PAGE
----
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In her speech before being crowned Miss SA, Shudufhadzo Musida said she wants to change the narrative about mental health in our society and for any changes to happen in our communities, we need to tackle the mind and the powerhouse.

A recent survey released by the International Red Cross revealed that the mental health of 62% of South Africans has been negatively impacted by the COVID-19 pandemic. As we near the end of what has been an incredibly challenging year, now more than ever we need to prioritise our mental health.

Mental health and the pandemic

Mental health conditions were already a concern before the pandemic and, while the country has dealt with the immediate effects of COVID-19, the long-lasting negative effects have yet to surface, explains Dr. Yusrah Parker, Medical Advisor at Sanlam Individual Life.

Conditions with long-lasting negative effects include post-traumatic stress disorder, depression, irritability, anger, and anxiety, all of which may be brought on by fears of getting infected, isolation, inadequate supplies, and information, as well as financial loss.


If you experience any of the following, Dr. Parker advises that you seek professional help immediately:

  • Constant fear and worry about your own health and the health of your loved ones;
  • Constant fear and worry about your financial situation and job status;
  • Changes in eating and sleeping patterns;
  • Difficulty concentrating;
  • Worsening health issues;
  • Worsening mental health issues; and
  • Increased use of tobacco and related products, alcohol, and other harmful substances.

You can also contact the South African Depression and Anxiety Group (SADAG) on 0800 456 789 to speak to a professional.

Taking care of yourself

To ensure you are prioritising your mental health during and post COVID-19, follow these tips by Dr Parker:

Check in with yourself

Ask yourself how you are doing, determine what you need, and acknowledge your feelings.

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Establish a routine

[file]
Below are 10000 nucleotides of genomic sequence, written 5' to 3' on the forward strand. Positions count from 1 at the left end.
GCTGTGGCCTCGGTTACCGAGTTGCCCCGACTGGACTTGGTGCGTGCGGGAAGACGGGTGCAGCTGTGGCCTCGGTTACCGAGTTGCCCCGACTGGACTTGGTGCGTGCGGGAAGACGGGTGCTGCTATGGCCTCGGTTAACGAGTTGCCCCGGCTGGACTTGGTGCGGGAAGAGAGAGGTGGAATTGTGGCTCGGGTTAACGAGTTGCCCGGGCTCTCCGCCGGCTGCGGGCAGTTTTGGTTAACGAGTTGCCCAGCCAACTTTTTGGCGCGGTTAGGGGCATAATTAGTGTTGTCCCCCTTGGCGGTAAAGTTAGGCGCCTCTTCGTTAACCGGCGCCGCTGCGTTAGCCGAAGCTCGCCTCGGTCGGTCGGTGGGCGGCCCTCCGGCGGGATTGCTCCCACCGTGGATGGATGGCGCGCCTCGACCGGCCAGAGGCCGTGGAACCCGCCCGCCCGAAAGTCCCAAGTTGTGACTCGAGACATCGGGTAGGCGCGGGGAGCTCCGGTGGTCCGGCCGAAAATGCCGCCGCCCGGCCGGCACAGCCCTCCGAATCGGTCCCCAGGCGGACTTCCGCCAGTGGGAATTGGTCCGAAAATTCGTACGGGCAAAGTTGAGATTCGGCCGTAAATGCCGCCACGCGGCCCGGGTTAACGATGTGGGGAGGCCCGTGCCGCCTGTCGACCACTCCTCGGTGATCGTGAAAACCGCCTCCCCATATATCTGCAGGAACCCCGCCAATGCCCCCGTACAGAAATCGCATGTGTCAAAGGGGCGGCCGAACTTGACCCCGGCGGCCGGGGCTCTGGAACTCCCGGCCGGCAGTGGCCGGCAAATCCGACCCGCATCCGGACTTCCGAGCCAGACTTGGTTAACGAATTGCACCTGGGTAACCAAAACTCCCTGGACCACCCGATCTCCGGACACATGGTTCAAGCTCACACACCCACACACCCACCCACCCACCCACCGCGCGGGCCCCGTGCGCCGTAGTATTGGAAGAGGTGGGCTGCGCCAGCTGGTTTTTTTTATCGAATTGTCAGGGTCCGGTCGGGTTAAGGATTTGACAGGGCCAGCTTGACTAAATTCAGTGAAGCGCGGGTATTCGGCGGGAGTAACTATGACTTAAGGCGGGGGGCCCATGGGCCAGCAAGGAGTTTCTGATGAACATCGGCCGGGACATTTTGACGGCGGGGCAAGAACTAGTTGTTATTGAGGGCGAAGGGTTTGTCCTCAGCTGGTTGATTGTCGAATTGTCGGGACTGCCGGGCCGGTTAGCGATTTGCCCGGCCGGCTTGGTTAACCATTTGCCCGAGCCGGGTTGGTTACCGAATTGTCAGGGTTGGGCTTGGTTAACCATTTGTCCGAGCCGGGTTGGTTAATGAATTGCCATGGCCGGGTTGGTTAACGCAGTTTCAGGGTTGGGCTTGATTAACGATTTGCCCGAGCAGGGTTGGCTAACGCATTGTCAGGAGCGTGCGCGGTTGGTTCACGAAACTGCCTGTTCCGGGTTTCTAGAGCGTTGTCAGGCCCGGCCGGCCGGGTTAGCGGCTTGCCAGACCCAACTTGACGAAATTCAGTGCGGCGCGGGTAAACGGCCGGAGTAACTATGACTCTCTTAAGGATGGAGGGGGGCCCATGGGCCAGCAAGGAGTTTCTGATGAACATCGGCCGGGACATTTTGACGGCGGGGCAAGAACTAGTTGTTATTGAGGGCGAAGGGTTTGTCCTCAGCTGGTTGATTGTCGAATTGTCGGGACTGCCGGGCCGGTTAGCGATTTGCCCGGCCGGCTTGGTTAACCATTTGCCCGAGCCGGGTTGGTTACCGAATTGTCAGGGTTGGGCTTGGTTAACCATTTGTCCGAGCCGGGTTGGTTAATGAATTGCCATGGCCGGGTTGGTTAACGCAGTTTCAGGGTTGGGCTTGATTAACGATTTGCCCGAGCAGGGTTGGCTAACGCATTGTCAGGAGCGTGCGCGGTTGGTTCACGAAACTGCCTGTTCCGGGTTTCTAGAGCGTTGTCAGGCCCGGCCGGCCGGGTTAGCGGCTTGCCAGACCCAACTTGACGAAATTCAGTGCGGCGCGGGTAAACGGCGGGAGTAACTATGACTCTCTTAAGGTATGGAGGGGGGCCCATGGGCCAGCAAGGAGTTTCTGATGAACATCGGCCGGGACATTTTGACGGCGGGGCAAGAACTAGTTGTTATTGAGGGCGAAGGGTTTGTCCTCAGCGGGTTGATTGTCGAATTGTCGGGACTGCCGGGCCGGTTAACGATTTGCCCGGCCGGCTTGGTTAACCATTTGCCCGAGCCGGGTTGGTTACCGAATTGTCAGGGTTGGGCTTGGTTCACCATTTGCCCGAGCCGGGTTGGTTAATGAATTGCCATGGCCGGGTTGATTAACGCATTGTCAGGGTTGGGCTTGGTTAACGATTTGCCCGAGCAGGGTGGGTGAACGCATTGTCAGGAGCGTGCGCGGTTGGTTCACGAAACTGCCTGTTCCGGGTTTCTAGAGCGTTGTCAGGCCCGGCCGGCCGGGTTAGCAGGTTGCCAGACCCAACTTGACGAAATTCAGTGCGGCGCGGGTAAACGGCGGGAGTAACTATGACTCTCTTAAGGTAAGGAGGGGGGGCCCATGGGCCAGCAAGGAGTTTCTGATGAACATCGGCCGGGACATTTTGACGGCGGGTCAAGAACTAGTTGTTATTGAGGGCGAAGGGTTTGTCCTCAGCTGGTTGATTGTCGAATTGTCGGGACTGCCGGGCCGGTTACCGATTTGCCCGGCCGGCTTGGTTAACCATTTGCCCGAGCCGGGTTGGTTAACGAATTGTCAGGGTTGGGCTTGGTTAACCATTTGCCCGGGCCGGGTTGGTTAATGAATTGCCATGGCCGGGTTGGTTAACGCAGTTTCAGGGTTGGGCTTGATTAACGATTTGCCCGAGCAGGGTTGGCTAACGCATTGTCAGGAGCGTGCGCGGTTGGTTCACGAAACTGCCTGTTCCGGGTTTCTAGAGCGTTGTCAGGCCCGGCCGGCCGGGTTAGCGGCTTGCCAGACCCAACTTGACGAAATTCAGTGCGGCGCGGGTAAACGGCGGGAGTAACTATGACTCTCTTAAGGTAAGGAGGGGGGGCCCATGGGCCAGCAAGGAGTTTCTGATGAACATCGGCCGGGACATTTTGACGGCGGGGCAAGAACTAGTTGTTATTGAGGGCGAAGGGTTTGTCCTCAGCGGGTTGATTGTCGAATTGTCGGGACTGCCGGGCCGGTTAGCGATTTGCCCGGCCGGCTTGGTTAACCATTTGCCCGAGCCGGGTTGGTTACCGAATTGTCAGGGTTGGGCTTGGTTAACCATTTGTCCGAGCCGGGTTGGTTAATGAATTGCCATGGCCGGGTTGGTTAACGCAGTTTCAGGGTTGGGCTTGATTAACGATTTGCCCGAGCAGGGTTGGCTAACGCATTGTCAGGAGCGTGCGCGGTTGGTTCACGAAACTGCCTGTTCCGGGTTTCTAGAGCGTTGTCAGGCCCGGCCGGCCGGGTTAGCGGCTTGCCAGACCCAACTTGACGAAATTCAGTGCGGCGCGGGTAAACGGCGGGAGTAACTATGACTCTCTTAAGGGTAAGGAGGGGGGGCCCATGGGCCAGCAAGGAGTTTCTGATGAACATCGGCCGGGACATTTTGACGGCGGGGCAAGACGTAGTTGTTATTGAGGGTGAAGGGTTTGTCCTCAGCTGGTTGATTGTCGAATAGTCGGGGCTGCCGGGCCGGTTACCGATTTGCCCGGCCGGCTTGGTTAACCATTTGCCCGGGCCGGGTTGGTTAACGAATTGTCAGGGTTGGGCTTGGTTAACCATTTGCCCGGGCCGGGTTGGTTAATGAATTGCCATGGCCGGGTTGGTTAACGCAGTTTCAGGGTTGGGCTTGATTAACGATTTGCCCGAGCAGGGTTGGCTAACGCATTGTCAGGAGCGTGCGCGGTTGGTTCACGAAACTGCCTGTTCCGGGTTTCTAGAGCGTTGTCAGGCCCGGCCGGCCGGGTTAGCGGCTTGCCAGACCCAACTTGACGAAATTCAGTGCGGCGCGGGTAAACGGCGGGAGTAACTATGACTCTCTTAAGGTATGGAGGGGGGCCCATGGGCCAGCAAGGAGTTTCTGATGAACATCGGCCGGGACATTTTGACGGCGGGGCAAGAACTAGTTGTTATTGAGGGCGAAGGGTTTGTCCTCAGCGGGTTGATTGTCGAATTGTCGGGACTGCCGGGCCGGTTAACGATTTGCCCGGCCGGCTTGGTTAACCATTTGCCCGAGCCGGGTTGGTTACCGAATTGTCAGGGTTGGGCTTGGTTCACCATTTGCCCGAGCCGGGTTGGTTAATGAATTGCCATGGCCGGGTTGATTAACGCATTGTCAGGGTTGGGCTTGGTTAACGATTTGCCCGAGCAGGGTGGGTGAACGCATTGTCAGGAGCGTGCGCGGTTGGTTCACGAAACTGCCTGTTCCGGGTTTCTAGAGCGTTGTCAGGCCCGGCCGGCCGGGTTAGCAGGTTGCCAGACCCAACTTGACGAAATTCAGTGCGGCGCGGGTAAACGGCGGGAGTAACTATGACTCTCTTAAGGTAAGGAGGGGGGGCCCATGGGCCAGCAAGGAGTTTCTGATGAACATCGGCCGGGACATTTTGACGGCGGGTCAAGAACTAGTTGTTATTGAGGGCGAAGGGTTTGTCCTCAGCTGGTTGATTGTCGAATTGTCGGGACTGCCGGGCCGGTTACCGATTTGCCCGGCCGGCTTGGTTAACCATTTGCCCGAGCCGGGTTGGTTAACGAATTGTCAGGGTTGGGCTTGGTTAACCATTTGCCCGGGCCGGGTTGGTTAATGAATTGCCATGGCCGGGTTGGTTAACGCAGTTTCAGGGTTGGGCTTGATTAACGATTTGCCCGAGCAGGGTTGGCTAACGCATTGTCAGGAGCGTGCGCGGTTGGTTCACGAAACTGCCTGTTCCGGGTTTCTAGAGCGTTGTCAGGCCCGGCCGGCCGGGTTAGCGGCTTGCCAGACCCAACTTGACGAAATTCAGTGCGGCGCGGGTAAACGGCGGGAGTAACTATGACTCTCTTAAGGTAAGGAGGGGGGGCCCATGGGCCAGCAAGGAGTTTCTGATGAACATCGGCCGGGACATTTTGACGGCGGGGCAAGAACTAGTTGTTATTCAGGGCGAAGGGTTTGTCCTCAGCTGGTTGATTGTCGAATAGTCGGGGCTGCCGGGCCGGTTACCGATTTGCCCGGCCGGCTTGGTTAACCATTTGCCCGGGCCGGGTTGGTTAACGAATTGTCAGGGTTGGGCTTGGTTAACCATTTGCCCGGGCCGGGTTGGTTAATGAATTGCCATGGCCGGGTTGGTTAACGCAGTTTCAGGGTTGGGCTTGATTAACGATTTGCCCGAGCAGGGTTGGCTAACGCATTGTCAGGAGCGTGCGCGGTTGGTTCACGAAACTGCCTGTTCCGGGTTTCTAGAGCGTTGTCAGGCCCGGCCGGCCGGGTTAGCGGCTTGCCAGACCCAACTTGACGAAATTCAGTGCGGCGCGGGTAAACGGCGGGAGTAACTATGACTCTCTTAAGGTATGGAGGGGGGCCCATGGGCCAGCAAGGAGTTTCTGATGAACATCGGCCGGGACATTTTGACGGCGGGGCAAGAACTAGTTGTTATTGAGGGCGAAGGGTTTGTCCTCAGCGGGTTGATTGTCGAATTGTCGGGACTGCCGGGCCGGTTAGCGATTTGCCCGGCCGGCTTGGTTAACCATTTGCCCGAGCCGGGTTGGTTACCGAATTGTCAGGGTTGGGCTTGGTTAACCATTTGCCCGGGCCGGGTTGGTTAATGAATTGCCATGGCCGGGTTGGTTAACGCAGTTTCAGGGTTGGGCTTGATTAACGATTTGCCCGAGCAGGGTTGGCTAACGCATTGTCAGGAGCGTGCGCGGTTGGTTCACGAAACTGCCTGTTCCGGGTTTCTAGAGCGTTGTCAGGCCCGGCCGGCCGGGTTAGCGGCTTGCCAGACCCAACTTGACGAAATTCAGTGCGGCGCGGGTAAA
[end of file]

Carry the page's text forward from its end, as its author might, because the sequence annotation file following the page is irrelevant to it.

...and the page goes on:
Continue your usual daily routine, such as waking early and getting dressed for work, even if you are not going into the office. If you are a parent, incorporate a schedule for your children. Break up the monotony.


Exercise benefits mental health by reducing adrenaline and cortisol, both of which are stress hormones. You can incorporate active time into your day by walking, light stretching, and doing yoga practice.

Find a healthy balance of information

Ditch the COVID overload! Avoid checking updated information constantly and minimize your chances of receiving constant updates by keeping to a 15-minute limit when checking the news.

Stay connected

As we continue to socialize, do not forget to connect with family, friends, and co-workers. This will minimize feelings of isolation and protect your mental health. You can call, text, email, video chat, or participate in online activities such as classes.

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Spend free time on meaningful activities

Activities such as reading or taking a walk on the beach to unwind also allow your mind to relax.


Speak to someone

If you are not coping, a listening ear may help in allowing you to express your feelings and provide support.

Take a break from work

Consider taking a few days of annual leave to help you disconnect and relax.

Maintain a balanced diet

Do not skip meals. This happens when we become too busy with tasks during the day or are feeling stressed. Limit high-sugar and high-caffeine drinks and drink plenty of water instead. Ensure you have three meals at regular intervals during the day.


Mental health receives only 5% of the public health expenditure, making access to mental healthcare inadequate or inaccessible for most South Africans.

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“While you cannot predict whether you will ever be a part of the current 62% of South Africans that are negatively affected by COVID-19, you can ensure you have income protection cover to safeguard you financially while you get the treatment you need,” concludes Dr. Parker.


Guest Writer

This post has been curated by a Longevity Live editor for the website.

The content in this editorial is for general information only and is not intended to provide medical or other professional advice. For more information on your medical condition and treatment options, speak to your healthcare professional.